An outsider’s perspective on Spiral Dynamics

A friend who I run with has often talked about how his thinking, and his actions have been influenced by a theory/concept called “Spiral Dynamics”. He talks about how he uses this to observe and categorize himself and people who he might, in order to better understand himself and them, and how he might interact with them, in both personal and professional situations.

In some ways one might initially be encouraged to see Spiral Dynamics as a religious/spiritual movement or a management theory. It is, in my view, neither. It might also come across as arrogant, or even radical. I could understand how these views arise (more on this below), but it doesn’t bother me if that would be how others see it – I see that it can have a positive effect in those who decide to learn about it and apply it responsibly.

Through its altruistic perspectives Spiral Dynamics seems to achieve a clear, methodical basis on which to understand human and social development. The benefits of this can be ‘enlightenment’ (satisfaction from greater knowledge/understanding of oneself and others) as well as, potentially, more effective interactions with other people.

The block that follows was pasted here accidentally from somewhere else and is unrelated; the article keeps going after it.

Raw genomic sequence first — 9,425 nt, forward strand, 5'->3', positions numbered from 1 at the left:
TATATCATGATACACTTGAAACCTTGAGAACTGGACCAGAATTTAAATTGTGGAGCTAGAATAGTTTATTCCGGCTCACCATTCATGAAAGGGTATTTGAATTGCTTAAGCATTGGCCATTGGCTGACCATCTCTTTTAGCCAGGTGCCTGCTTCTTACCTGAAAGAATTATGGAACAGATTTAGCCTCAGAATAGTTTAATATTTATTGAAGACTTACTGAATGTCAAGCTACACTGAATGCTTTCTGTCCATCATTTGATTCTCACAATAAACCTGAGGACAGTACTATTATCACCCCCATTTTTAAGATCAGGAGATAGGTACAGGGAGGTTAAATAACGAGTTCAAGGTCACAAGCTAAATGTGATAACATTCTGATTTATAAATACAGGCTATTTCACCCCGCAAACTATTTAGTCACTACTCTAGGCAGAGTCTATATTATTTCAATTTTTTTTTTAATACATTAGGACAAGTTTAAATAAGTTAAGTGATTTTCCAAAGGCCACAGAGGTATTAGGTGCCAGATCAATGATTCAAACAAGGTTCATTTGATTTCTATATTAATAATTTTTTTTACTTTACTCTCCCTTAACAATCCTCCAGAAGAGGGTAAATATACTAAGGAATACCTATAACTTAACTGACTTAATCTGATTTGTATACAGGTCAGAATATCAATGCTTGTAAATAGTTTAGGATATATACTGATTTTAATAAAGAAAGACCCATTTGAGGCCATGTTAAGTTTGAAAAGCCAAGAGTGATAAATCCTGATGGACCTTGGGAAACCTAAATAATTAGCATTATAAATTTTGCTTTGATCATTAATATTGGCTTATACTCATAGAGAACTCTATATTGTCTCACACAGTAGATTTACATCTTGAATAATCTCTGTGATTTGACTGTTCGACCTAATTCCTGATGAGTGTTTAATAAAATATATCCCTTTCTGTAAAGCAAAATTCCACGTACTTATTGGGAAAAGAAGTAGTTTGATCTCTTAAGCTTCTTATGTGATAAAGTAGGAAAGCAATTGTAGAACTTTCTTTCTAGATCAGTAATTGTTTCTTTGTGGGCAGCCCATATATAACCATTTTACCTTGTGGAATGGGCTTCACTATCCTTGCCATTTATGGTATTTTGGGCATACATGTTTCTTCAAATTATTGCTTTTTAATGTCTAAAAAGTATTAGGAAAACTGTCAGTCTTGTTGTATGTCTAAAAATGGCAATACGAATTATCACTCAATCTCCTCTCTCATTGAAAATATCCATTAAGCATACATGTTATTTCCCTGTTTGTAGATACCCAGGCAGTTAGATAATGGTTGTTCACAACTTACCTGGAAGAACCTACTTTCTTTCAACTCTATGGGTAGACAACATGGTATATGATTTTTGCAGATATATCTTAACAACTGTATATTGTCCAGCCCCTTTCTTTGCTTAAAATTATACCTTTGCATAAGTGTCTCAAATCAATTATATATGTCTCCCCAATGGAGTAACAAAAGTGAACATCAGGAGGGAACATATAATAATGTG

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My TEDxperience (TEDxMunich, Monday 7 June 2010)


Today I attended the TEDxMunich event, held in the BMW Museum in Munich, Germany. The TEDx events are independently organized TED events, which are held under guidelines set by TED (see my earlier post, ‘TED Talks. We listen.‘, for further details about what TED is, and my thoughts and opinions thereon).

In this post I aim to share some feedback on the TEDx event. My primary interest in attending the event was to better understand the TED ‘movement’ and how it works in the background, beyond just being a series of videos of talks recorded on TED.com or YouTube.

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